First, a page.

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EPA awards $118,000 grant to Hamilton County, Ohio, for clean school bus project
Release Date: 01/23/2008
Contact Information: William Omohundro, 312-353-8254, email@example.com
FOR IMMEDIATE RELEASE
CHICAGO (Jan. 23, 2008) - U.S. Environmental Protection Agency Region 5 has awarded a $118,000 grant to Hamilton County, Ohio, for a Southwest Ohio Clean Diesel Campaign project to cut diesel emissions from school buses in the Cincinnati metropolitan area.
EPA said the grant will be used to retrofit 60 school buses in six area school districts with equipment that will reduce diesel emissions, and to help replace three pre-1990 school buses in the Forest Hills and Northwest Local school districts with new, low-emission 2007 or 2008 model year buses.
School districts that have agreed to partner in the retrofit project are: Northwest Local, Southwest Local and Sycamore Community City Schools in Hamilton County; Hamilton City Schools, Butler County; Felicity-Franklin School District, Clermont County; and Springboro Community City Schools, Warren County.
"EPA is working with Hamilton County to upgrade and replace buses so students can breathe cleaner air and live healthier lives," said Regional Administrator Mary A. Gade. "Breathing diesel exhaust is not good for anyone, especially children."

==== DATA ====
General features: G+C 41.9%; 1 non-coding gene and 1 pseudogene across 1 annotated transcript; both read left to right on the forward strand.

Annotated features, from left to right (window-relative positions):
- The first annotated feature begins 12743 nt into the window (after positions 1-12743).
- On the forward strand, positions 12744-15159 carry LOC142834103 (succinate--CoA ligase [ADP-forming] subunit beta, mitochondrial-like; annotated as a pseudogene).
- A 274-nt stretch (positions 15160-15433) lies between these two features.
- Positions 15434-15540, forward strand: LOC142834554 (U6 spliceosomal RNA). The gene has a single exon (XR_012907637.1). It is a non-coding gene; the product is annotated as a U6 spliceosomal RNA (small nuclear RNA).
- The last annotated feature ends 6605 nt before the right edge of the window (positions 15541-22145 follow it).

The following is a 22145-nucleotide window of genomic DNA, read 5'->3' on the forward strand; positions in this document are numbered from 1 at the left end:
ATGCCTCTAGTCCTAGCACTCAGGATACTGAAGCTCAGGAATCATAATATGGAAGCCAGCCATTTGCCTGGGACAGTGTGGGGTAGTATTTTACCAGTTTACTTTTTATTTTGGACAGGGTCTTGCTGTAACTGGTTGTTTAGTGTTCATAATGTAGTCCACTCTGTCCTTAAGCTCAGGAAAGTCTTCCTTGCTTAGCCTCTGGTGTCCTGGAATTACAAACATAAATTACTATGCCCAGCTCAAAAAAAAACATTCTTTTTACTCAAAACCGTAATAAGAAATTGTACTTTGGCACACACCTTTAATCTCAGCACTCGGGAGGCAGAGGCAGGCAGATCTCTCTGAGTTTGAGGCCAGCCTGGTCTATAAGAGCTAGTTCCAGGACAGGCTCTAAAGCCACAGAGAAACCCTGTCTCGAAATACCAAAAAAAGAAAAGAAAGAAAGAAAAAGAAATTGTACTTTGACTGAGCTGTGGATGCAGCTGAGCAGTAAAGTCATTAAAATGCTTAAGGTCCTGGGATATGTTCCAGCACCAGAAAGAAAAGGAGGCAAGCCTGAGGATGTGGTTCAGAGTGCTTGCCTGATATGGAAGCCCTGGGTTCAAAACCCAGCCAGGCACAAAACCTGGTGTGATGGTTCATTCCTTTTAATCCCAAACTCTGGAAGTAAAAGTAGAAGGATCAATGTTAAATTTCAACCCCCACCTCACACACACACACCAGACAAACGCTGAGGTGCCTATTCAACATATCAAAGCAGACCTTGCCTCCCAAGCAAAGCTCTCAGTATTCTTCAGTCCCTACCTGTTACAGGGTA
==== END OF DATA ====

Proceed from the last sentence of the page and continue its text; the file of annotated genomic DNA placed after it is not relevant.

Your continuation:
The grant is part of EPA's Clean School Bus USA program. The goal of the program is to reduce children's exposure to diesel exhaust and the amount of air pollution created by diesel school buses. School buses are the safest way for children to get to school. However, pollution from the diesel vehicles has health implications for everyone.
Launched in April 2003, Clean School Bus USA brings together partners from business, education, transportation and public health organizations to eliminate unnecessary school bus idling, retrofit buses and replace the oldest buses with new, less polluting buses. More information on Clean School Bus USA is at https://www.epa.gov/cleanschoolbus/.
The grant was provided under the Midwest Clean Diesel Initiative, a collaborative of government, industry and non-profit organizations to reduce diesel emissions in the Midwest. More information on the initiative is at https://www.epa.gov/midwestcleandiesel/.
Diesel emissions contain large amounts of nitrogen oxides and fine particles (soot). Nitrogen oxides are precursors of ozone (smog), which is a lung irritant, and fine particles can aggravate respiratory and heart diseases. Fine particles can also impact lung function and structure.